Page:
Zoning Churches: Washington State Constitutional Limitations on the Application of Land Use Regulations to Religious Buildings

JurisdictionWashington,United States
CitationVol. 25 No. 03
Publication year2002



Zoning Churches: Washington State Constitutional Limitations on the Application of Land Use Regulations to Religious Buildings

Darren E. Carnell(fn*)


The application of land use regulations to church(fn1) buildings has been the subject of significant debate and judicial activity.(fn2) While the issue has a significant political component, legal issues also affect the regulatory choices available to local governments. In certain circumstances, state or federal laws mandate regulatory systems that apply to churches.(fn3) At the same time, state and federal constitutional and statutory law also limit the applicability of zoning regulations to churches.(fn4) Local governments, and ultimately courts, are left to resolve conflicts between policy-based, legal support for land use regulations on churches and countervailing limits on such regulations.(fn5)

A significant body of scholarship addresses the limits federal law places on the application of land use regulations to churches,(fn6) but the commentary regarding state law is rather limited.(fn7) Accordingly, this Article considers the limits of article I, section 11 of the Washington State Constitution with regard to local zoning. This Article concludes that as a matter of substantive law the free exercise clause of the Washington State Constitution is properly interpreted in a manner consistent with the parallel provision of the United Stated Constitution.(fn8) While the state constitution does apply to a broader class of regulatory activities than does the Federal Constitution,(fn9) the pertinent substantive requirements of the state constitution closely follow the parallel provisions of federal law.(fn10) Consistent with well-developed federal case law, the Washington State Constitution generally allows land use regulations to be applied to church buildings.(fn11)

This Article traces a path to various land use regulatory approaches that should survive scrutiny under the Washington State Constitution. Part I outlines the legal history of challenges to the application of zoning regulations to church buildings;(fn12) Part I also describes the contexts in which such disputes presently arise.(fn13) Part II introduces the Washington State Constitution's provision regarding the free exercise of religion and describes the limited body of case law that has applied this provision in the land use context.(fn14) Part III considers the role of federal case law in interpreting the free exercise clause of the Washington State Constitution.(fn15) Part IV discusses how, if future cases are not resolved under existing case law, cases should be analyzed under the state constitution.(fn16) Finally, Part V briefly considers the limit the establishment clause would impose on any exceptions for churches from generally applicable zoning regulations, whether based on a legislative enactment or a more expansive interpretation of the free exercise clause.(fn17) Ultimately, this Article concludes that land use regulatory systems can be applied to churches in a manner that complies with the Washington State Constitution.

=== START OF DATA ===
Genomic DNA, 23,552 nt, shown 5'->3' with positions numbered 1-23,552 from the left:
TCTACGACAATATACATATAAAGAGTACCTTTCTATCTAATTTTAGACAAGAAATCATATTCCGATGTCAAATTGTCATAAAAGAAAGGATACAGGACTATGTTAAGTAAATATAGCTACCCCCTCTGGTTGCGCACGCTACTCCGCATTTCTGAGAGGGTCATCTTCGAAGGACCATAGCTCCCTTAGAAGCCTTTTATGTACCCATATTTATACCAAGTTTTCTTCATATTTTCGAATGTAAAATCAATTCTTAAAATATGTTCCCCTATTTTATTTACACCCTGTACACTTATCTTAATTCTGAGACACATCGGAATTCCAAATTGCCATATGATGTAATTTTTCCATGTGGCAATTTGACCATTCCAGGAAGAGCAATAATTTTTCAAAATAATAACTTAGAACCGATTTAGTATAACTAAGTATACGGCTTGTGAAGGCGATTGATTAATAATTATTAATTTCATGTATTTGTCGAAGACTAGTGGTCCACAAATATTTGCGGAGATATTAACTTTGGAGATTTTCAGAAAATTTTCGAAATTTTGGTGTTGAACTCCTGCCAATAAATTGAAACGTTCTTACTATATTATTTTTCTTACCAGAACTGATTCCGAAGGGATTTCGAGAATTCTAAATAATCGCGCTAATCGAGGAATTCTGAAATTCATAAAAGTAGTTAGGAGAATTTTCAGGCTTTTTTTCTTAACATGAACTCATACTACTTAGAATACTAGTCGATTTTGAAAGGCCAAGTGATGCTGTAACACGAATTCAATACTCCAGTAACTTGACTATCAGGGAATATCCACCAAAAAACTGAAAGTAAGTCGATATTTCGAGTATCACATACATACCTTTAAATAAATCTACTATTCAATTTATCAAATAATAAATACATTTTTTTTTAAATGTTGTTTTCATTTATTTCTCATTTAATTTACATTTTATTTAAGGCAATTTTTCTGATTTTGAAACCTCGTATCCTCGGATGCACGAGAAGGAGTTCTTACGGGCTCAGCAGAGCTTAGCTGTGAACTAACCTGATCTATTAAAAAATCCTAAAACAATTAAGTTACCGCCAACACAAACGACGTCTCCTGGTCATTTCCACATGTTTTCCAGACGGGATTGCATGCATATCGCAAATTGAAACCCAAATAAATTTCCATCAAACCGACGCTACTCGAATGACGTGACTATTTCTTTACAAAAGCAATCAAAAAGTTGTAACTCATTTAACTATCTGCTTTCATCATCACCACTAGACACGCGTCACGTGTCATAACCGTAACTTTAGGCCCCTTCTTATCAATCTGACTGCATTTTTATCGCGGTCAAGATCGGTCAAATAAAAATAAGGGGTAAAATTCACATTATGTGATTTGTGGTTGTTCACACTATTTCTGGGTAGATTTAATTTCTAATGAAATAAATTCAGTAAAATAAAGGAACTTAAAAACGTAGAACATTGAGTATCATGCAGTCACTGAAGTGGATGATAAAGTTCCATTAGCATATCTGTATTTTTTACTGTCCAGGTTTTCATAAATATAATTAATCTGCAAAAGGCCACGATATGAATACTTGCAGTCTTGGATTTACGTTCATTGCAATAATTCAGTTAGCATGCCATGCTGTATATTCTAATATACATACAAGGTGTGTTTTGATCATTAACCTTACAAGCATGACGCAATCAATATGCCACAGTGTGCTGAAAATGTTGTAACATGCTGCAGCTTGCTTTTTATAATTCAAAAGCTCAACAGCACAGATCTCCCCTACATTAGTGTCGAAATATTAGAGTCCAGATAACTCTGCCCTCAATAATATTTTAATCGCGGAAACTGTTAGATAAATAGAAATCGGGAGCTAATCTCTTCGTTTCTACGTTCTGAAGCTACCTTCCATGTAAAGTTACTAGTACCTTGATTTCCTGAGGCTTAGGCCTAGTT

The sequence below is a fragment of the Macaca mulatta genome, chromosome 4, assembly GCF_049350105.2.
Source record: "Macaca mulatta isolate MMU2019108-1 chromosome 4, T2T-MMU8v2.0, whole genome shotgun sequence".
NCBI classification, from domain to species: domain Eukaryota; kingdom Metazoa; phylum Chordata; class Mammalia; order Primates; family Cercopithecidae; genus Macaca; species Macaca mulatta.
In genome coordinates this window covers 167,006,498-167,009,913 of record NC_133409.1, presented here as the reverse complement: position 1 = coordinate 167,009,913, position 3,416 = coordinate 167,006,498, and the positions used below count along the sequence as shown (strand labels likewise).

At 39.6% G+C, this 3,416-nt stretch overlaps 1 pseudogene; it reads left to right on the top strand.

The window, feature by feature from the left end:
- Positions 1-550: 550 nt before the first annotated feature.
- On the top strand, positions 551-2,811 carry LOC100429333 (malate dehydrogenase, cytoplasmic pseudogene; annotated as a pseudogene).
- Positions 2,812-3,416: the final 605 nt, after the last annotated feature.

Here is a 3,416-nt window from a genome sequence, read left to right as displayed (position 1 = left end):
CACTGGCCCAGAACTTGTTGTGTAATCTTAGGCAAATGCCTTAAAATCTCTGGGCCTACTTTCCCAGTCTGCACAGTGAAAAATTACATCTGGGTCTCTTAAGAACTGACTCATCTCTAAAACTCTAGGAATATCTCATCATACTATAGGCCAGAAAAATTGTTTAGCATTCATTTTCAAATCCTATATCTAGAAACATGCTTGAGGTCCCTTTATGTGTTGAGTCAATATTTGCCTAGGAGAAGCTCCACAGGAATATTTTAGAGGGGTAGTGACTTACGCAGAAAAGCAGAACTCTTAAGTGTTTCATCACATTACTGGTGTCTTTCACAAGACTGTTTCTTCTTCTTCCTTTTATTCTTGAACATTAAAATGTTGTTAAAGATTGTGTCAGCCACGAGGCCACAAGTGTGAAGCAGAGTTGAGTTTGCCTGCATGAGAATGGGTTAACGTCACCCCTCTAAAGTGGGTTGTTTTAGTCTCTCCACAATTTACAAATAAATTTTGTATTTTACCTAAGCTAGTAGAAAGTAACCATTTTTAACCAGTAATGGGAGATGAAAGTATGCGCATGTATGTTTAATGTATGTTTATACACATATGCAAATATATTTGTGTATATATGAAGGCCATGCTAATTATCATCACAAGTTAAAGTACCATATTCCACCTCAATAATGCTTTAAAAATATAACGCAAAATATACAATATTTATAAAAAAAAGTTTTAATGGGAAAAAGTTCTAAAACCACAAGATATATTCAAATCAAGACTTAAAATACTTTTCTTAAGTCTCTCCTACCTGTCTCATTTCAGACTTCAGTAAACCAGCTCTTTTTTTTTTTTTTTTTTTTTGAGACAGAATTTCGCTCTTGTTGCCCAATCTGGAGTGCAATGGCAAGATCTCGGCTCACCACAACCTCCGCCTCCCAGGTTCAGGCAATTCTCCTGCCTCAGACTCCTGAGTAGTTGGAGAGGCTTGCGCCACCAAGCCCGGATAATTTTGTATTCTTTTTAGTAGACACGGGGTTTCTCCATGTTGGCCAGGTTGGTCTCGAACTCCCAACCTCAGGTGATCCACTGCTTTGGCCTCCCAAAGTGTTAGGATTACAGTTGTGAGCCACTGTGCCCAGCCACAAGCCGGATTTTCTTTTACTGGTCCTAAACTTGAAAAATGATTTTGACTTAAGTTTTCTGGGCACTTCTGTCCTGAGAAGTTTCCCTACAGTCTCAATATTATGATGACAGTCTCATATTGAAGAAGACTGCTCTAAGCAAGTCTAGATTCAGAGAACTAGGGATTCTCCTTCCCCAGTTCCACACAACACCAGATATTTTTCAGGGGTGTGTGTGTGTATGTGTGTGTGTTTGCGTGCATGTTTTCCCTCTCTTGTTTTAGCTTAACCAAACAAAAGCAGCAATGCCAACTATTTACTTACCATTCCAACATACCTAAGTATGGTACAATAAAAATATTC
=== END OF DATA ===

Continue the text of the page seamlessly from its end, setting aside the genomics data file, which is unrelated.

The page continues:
I. Overview of Issues Involving the Regulation of Churches

In the past decade, the application of land use regulations to church buildings has been the subject of significant debate and judicial activity. Recent issues have often involved the regulation of large church buildings, particularly in residential or rural areas.(fn18) Legal disputes surrounding the regulation of churches, however, are not new and are not limited to issues involving the development of large churches in low-intensity land use zones.

The history of legal disputes involving the government's role in regulating religious institutions extends well prior to the past decade.(fn19) Although zoning has a relatively short legal history,(fn20) issues involving churches have been the subjects of dispute for the entire history of modern zoning.(fn21) As early as 1922, state courts considered cases involving the application of land use regulations to church buildings.(fn22) For most of the twentieth century, free exercise challenges to zoning decisions were limited to state courts and in rare cases lower federal courts.(fn23) During this period, local governments were not particularly aggressive about regulating churches.(fn24) When land use regulations were challenged, courts were generally deferential to municipal zoning decisions.(fn25)